Genre: Car detective mystery series
Amy and Jim Myers have been married for 40 years and Amy says there came a point when they wanted to do something together. “Jim had all this knowledge about classic cars and it seemed a pity not to do something with it.”
Especially as, when combined with Amy’s superior crime-writing skills, Jim’s knowledge could provide the foundation for a new ‘car detective’ series.
Amy is a highly respected author of more than 50 novels. Throughout her career she’s written under a number of pseudonyms to separate her historical, saga, crime and suspense work and her most prolific alter ego is Harriet Hudson.
Three of Amy’s most successful protagonists so far have been Peter Marsh, a wheelchair-bound detective, Tom Wasp, a Victorian chimney sweep and Auguste Didier a Victorian master chef.
So how did Amy and Jim come up with Jack Colby? Jim says “we just kind of built him up.” Knowing Jack was going to investigate crimes involving classic cars, he needed to have them as an interest and Amy explains that the setting for Frogs Hill, Jack’s classic car restoration service, was found on a drive through Pluckley.
Jim’s experience of owning three garage businesses in America was then used to create an authentic setting and helped to shape the characters that would work alongside Jack.
Amy adds: “When we saw a photograph of a man who lived in the South of France we both said, ‘that’s Jack Colby’, but the character for me always starts evolving when I start writing, particularly in the first person.
“Jim likes to choose the ‘featured car’ as we call it and if I look it up and it grabs hold of me, we go with that.
They are keen to avoid putting off readers by adding in too much technical detail and Amy writes the first draft of the story by hand, without much plotting as she says she’s too impatient.
When asked about Jim’s involvement in the actual writing process Amy says: “In the earlier books I used to go through the typed-up draft and mark ‘car stuff needed here’ but for the last two books Jim has mainly had input at the beginning and the end.”
It’s a partnership that obviously works and Classic at Bay, the eighth book in the Jack Colby’s series, was published earlier this year.
Top 3 tips
1) Make crime the dominant story in the novel and if, for instance, it combines a romantic relationship, then make that subservient.
2) Regardless of the viewpoint you are writing in, never let the reader lose sight of the protagonist, since he/she is ‘in charge’ of the plot.
3) Begin the novel with something that gives the reader a lead in to the possible plot ahead. Leave all background information for later.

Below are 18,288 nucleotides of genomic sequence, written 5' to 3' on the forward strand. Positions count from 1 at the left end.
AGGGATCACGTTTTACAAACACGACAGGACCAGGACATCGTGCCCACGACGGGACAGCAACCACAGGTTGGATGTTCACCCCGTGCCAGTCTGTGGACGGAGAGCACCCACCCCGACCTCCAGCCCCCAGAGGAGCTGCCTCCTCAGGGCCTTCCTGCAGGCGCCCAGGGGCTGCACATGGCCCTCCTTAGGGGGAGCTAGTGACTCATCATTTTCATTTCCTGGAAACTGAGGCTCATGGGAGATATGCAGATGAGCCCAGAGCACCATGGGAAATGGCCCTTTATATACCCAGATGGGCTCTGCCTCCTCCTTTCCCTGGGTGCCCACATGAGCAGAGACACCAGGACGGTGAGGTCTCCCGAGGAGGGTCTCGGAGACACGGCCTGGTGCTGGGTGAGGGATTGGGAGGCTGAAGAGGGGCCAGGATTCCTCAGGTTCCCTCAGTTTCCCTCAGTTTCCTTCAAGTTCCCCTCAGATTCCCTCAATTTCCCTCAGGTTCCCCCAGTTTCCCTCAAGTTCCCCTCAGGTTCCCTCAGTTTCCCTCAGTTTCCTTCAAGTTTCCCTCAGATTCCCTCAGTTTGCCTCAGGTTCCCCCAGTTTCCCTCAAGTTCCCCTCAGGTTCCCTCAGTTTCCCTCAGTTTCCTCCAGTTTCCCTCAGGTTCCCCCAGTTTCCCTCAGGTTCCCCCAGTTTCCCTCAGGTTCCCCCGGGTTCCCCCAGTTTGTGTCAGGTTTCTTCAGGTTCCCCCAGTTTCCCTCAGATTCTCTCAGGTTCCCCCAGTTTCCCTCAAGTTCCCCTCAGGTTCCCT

Name: Susan Moody
Genre: Crime writer
Susan’s first crime novel was inspired by her time living in Tennessee in the mid to late 1960s. “I was absolutely appalled by the way black people weren’t allowed to live in the white area, or sit in the same cafeteria and had to swim in different swimming pools. The Ku Klux Klan came into town at one point. It was absolutely unbelievable.”
So when she discovered the Sunday Times was running a competition to find a new female heroine, Susan invented Penny Wanawake, “a tall, black, rich and beautiful, kick-ass female character who didn’t take grief from anybody.”
The Penny Wanawake series proved very popular with readers and now 34 novels later, Susan’s books have been sold in 20 countries and appeared on the Sunday Times Best Sellers list and she has also spent time as the Chair of the Crime Writers Association and is a former World President of the International Association of Crime Writers.
Her books are filled with gutsy female characters and she explains why: “My books are character driven and you need a good protagonist. If you can’t emphasise with a character or see who she is, you’re not going to be able to write a good book. You also need a subtext, something that’s wrong that you would like to put right. Unfairness and indifference are the two things that annoy me more than anything.”
As well as numerous stand-alone titles, Susan has written several series. “I find a series quite an enriching world to write about. It’s a bit like a pearl, you’re adding accretions if you like of character and setting and people you’ve had before.”
She’s not a detailed plotter, however, and says: “I don’t know if it’s because I’ve been doing it a while but everything seems to come as it should. Sometimes you’re working away and you feel like you’re excavating Pompeii with a teaspoon.”
However, she adds: “My latest book, The Quick and the Dead, just came so easily. The words, the ideas, the situations, just flowed out of me.”
When she’s not writing, or speaking at conventions, Susan is busy organising the next Deal Noir, a one-day crime fiction convention aimed at readers, with her co-founder Mike Linane. They were inspired to create the event four years ago when they attended Iceland Noir in Reykjavik and upon her return, Susan went down to the Landmark Centre in Deal and booked it for a day.
“Then I rang various local crime-writing friends and they all agreed to come and be on a panel. It was a small event but it went terribly well.”
The second festival in March this year was just as successful and drew several best-selling international authors as panellists and speakers. The third Deal Noir will be held on 25 March 2017, www.dealnoir.wordpress.com.
Top 3 tips:
1) Read – the more you read, the more you subconsciously absorb the tenets of good writing.
2) Write – unless you actually produce words, every day, if possible, you’re never going to end up with a result.
3) Persevere – don’t take no for an answer!